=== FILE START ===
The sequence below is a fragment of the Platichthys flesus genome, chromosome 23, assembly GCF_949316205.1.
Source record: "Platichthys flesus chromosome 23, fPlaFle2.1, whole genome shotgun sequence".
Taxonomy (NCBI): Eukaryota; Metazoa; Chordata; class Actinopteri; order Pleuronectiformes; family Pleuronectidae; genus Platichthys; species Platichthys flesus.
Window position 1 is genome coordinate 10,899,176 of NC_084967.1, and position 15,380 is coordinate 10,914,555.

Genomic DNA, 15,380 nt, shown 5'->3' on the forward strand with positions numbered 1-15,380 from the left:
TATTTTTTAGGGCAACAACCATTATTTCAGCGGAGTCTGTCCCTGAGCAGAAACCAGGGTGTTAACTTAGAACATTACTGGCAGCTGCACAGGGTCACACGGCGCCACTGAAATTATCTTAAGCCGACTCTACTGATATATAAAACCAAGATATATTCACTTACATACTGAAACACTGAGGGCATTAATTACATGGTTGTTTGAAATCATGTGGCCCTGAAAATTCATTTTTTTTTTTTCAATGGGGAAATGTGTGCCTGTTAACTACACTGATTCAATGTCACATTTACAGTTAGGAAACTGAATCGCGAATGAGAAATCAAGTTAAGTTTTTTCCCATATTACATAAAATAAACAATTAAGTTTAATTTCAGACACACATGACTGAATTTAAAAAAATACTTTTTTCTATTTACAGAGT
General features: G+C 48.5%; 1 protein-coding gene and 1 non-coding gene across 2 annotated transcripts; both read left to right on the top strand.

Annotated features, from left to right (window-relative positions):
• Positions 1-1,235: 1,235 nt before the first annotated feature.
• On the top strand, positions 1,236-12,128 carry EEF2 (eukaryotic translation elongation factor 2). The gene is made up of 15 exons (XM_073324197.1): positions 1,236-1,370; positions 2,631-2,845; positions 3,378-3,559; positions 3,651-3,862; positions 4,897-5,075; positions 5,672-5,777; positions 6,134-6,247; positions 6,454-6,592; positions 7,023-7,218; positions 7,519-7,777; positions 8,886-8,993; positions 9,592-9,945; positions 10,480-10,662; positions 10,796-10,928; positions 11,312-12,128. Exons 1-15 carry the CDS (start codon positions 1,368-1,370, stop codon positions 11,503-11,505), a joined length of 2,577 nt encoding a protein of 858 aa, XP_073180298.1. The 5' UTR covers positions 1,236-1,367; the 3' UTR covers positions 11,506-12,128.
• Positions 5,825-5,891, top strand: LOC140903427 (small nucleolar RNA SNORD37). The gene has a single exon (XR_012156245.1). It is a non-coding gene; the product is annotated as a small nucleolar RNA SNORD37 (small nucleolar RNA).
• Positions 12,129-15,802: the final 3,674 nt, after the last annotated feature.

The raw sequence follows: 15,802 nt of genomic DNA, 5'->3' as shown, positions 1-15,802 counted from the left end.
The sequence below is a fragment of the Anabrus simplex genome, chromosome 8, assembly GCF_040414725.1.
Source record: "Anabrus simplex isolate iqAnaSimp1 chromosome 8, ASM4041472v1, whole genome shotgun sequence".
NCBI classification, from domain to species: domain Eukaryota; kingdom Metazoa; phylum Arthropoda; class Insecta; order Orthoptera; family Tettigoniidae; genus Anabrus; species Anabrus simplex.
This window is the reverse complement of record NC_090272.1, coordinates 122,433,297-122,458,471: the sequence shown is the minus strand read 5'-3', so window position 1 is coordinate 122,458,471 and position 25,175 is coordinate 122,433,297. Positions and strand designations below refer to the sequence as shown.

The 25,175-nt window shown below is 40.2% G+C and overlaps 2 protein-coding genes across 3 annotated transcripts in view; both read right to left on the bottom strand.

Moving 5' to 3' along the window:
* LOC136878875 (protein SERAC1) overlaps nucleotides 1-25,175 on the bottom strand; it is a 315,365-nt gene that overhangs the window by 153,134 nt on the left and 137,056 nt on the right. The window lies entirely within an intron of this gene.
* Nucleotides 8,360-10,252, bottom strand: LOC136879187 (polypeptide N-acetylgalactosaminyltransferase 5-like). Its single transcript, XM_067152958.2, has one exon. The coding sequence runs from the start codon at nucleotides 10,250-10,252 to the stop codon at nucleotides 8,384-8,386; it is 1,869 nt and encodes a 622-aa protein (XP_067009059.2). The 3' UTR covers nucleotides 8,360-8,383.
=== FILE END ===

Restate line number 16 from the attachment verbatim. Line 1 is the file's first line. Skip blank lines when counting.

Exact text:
NCBI classification, from domain to species: domain Eukaryota; kingdom Metazoa; phylum Arthropoda; class Insecta; order Orthoptera; family Tettigoniidae; genus Anabrus; species Anabrus simplex.